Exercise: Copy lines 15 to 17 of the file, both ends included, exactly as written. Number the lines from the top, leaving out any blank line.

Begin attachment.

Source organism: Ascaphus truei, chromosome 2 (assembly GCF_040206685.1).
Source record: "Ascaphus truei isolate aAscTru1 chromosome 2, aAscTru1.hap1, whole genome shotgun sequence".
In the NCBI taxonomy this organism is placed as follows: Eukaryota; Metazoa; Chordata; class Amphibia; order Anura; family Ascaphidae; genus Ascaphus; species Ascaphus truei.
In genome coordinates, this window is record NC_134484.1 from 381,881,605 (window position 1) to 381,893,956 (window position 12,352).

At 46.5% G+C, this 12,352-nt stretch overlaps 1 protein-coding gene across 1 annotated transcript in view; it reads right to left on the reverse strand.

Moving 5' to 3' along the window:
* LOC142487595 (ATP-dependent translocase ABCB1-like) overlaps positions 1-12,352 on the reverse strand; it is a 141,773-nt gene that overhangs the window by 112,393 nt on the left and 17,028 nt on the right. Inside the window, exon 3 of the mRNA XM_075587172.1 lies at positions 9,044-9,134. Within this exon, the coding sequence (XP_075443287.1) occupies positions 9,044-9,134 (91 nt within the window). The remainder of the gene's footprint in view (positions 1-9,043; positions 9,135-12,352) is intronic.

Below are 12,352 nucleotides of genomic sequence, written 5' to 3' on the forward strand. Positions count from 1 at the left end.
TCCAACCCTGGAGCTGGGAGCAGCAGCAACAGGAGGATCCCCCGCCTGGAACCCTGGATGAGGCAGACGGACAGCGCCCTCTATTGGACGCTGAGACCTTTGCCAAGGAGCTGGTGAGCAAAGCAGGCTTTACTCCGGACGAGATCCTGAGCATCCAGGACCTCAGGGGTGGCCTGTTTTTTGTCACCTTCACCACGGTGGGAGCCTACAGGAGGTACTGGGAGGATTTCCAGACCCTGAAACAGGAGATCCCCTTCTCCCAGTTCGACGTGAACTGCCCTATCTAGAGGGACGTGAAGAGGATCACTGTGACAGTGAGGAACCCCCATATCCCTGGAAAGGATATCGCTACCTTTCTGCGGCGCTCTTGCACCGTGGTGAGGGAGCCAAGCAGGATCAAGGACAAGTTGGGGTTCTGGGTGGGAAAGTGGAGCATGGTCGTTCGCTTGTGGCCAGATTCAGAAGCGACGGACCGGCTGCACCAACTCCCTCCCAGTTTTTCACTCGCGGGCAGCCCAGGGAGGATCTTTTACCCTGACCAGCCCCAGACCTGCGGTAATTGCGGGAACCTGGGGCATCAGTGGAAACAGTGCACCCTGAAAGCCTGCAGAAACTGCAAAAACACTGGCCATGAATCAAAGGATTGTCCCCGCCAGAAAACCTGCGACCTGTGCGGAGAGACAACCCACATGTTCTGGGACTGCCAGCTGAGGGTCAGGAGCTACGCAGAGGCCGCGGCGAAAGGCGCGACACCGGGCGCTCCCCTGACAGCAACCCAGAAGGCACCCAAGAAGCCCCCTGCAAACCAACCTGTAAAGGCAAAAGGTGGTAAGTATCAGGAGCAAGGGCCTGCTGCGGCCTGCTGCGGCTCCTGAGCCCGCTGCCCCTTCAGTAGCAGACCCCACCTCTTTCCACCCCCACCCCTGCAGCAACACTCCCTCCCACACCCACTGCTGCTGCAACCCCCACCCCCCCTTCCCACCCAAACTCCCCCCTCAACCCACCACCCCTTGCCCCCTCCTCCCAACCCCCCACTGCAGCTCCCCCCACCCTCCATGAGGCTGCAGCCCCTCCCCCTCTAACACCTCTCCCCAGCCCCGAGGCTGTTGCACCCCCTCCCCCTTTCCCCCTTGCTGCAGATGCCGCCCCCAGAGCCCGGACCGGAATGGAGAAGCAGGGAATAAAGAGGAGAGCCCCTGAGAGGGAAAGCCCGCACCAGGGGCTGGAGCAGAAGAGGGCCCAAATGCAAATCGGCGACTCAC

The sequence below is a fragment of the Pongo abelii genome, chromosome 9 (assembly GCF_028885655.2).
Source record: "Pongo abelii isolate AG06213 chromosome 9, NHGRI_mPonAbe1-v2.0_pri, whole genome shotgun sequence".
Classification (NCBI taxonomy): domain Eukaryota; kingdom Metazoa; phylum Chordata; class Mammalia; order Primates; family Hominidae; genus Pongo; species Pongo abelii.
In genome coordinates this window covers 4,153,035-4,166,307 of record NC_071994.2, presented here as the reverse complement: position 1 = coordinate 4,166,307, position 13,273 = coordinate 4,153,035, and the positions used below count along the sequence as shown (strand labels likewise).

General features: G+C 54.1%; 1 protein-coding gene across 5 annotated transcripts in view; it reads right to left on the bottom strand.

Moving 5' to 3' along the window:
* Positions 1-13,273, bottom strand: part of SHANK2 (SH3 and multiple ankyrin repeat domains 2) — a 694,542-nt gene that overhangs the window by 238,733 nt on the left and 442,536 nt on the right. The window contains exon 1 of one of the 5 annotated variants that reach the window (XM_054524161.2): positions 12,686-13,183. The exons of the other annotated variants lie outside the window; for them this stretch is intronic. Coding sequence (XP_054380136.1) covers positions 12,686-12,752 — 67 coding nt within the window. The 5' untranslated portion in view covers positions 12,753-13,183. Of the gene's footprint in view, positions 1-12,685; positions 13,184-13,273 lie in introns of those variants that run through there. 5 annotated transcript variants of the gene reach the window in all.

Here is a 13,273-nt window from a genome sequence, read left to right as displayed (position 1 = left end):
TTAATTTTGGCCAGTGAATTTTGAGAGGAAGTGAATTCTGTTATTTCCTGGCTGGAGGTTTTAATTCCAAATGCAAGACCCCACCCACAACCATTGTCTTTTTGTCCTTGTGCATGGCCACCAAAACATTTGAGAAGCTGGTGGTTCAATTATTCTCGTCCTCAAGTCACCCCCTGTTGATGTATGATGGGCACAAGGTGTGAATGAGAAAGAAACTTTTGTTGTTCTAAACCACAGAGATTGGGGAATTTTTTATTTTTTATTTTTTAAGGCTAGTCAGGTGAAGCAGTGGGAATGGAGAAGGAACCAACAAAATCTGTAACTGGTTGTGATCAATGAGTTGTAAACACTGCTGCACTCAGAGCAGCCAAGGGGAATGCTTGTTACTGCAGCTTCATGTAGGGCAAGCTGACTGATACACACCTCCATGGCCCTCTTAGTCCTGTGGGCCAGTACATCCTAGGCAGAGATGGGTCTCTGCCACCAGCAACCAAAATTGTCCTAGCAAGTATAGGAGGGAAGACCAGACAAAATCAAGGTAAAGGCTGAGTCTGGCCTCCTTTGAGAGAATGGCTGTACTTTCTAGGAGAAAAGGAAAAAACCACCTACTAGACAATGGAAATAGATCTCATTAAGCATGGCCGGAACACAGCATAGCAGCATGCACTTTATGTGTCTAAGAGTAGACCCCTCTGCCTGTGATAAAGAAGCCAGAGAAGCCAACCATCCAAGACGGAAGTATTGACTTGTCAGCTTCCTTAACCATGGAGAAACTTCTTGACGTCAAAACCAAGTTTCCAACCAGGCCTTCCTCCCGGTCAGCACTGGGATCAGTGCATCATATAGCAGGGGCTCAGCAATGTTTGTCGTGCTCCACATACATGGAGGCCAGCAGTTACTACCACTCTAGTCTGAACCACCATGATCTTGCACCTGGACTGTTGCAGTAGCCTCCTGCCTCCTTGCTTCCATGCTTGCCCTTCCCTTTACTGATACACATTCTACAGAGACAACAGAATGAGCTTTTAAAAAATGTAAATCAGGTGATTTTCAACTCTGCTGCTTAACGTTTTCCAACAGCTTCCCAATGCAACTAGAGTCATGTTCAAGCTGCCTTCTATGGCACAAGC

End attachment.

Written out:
Moving 5' to 3' along the window:
* Positions 1-13,273, bottom strand: part of SHANK2 (SH3 and multiple ankyrin repeat domains 2) — a 694,542-nt gene that overhangs the window by 238,733 nt on the left and 442,536 nt on the right. The window contains exon 1 of one of the 5 annotated variants that reach the window (XM_054524161.2): positions 12,686-13,183. The exons of the other annotated variants lie outside the window; for them this stretch is intronic. Coding sequence (XP_054380136.1) covers positions 12,686-12,752 — 67 coding nt within the window. The 5' untranslated portion in view covers positions 12,753-13,183. Of the gene's footprint in view, positions 1-12,685; positions 13,184-13,273 lie in introns of those variants that run through there. 5 annotated transcript variants of the gene reach the window in all.

Here is a 13,273-nt window from a genome sequence, read left to right as displayed (position 1 = left end):